Gloria Allred, victims discuss latest developments surrounding 'Bold' rapist

SAN DIEGO - Two victims of “Bolder than Most Rapist” Alvin Quarles spoke at a news conference Monday afternoon in downtown San Diego with their attorney, Gloria Allred.

In 1989 Quarles, now 51, was convicted of four counts of rape, six counts of burglary and two counts of robbery. He was sentenced to 50 years in prison. He had originally been charged with 61 sex crime counts, but agreed to a plea deal.

His moniker stemmed from the way he attacked his victims -- sometimes at knife point, sometimes forcing the women's husbands or boyfriends to watch. All of his crimes occurred in the San Diego area.

Quarles was scheduled to be released Nov. 16, 2013, after serving only half his sentence. However, one of his victims found out about the release and prosecutors filed a petition to have Quarles civilly committed.

In December 2013, a judge ruled that there was still enough evidence showing that Quarles was still capable of being considered a sexually violent predator and there should be a trial to determine whether he should be committed to a state mental hospital instead of attaining his freedom.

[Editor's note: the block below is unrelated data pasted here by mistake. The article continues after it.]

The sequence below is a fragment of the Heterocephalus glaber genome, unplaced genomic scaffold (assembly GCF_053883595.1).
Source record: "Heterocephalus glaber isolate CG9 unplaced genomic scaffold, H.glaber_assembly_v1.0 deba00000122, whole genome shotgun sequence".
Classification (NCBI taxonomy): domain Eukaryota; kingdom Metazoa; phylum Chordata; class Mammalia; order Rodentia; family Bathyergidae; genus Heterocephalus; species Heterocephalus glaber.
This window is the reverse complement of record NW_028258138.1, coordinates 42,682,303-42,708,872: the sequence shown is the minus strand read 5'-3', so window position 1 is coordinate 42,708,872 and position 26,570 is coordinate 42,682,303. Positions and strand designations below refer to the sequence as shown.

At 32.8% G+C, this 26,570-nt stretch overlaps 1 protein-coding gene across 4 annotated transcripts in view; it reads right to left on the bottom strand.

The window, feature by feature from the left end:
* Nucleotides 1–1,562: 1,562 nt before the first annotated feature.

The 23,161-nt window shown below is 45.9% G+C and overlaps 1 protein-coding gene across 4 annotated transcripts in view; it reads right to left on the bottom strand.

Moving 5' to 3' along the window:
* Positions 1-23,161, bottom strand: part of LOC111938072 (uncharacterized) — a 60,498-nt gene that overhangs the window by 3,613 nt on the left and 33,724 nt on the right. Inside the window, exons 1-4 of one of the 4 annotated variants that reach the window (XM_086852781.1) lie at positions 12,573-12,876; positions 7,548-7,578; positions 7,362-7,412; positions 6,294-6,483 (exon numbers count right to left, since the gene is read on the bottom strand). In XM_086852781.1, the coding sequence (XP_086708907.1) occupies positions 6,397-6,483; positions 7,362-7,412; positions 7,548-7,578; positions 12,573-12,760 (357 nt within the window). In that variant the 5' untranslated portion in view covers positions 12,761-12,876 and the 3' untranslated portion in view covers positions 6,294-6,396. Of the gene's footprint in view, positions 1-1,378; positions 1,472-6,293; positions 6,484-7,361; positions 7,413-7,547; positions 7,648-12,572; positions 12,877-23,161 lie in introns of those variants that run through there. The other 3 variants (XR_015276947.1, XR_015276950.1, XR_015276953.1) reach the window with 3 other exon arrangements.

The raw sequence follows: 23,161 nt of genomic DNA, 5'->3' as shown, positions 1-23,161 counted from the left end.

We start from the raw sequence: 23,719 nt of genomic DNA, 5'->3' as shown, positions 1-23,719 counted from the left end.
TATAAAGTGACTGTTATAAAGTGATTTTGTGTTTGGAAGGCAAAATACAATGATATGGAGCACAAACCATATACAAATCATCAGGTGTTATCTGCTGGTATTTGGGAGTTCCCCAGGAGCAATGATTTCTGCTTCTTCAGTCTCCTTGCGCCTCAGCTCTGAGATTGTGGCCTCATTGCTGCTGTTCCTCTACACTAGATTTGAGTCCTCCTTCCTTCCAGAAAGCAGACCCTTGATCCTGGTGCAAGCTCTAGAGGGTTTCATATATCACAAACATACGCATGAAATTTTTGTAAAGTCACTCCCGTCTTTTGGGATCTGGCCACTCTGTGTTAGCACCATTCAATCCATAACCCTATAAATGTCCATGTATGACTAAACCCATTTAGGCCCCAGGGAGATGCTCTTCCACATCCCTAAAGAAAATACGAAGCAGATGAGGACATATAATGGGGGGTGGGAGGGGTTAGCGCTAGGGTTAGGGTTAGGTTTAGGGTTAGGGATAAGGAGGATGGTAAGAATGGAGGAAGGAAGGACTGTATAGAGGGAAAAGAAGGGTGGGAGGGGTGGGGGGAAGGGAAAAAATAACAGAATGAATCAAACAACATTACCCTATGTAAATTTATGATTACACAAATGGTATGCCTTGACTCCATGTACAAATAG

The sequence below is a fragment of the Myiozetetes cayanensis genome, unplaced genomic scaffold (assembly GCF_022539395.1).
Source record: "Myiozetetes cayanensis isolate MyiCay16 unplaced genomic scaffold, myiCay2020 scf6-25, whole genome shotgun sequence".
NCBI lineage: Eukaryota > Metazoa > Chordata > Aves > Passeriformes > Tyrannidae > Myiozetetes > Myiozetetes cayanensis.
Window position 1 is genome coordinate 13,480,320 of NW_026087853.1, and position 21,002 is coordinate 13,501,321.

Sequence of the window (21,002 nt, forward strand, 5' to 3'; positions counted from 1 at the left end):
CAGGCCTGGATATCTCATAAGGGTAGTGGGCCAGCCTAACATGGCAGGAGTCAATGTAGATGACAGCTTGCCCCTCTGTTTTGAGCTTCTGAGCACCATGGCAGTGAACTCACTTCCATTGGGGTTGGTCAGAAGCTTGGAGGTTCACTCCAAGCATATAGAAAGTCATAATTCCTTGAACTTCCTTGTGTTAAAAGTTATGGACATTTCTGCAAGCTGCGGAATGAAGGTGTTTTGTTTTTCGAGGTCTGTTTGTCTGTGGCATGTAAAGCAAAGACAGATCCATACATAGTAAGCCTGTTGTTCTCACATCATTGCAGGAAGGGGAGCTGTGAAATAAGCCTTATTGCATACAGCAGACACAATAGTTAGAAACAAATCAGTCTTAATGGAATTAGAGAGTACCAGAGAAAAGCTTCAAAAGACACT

That trial was scheduled to start Tuesday. However, last week Quarles reportedly chose to drop the case and admit that he is a sexually violent predator who needs to remain in a mental hospital.  

"I am pleased," victim Cynthia Medina said at Monday's news conference. "It really doesn't surprise me. Maybe he realized the charges against him were too much."

"This is very good news for me, personally, as well as for the community of San Diego," victim Mary Taylor said. "I have to be honest (though) and tell you that I worry about the possibility of Quarles being released in the future."

"Mary and Cynthia are still concerned because he still has the right to bring a petition in the future to be released and argue that he is no longer a violent sexual predator," Allred said.

But Allred said Quarles will be monitored and the victims will receive notification if anything changes - something his victims said they did not receive when he was initially scheduled to be released after 25 years in prison.

"They should not have to be re-victimized," Allred said.

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